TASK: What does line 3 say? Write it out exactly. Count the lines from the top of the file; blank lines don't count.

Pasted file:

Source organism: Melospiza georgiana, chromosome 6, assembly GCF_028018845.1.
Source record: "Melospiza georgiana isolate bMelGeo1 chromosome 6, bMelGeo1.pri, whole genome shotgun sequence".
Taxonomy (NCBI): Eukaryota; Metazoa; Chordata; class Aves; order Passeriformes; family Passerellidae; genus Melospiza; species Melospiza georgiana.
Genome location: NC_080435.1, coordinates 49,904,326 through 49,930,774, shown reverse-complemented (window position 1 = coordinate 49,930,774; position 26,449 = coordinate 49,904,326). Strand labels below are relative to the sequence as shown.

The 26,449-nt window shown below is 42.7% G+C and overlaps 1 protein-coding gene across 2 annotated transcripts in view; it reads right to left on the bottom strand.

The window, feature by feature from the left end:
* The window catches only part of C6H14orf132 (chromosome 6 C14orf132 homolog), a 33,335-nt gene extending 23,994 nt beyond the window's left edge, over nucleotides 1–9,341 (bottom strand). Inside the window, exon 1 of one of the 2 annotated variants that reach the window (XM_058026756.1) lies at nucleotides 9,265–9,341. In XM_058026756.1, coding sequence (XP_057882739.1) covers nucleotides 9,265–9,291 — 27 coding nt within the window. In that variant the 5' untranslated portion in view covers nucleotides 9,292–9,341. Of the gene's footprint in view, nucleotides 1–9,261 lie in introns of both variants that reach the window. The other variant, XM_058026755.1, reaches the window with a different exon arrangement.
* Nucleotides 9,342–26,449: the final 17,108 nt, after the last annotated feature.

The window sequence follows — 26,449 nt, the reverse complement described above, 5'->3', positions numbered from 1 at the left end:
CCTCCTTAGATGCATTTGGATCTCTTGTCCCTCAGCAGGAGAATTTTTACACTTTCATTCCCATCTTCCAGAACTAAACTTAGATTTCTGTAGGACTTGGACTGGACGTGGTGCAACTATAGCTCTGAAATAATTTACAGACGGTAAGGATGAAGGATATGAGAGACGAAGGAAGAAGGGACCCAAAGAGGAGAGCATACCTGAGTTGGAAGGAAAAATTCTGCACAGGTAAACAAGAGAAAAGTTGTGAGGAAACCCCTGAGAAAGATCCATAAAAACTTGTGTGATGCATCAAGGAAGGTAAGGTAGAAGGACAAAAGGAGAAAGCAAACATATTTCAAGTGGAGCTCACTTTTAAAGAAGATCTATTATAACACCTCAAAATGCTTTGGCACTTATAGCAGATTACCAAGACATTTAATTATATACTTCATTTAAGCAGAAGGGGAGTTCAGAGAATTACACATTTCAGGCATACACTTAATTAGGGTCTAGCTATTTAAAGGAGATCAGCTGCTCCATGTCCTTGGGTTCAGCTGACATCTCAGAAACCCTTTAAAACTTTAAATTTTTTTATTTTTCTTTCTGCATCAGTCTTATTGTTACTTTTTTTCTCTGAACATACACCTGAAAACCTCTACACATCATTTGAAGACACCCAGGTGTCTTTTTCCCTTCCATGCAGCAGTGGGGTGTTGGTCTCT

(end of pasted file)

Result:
Taxonomy (NCBI): Eukaryota; Metazoa; Chordata; class Aves; order Passeriformes; family Passerellidae; genus Melospiza; species Melospiza georgiana.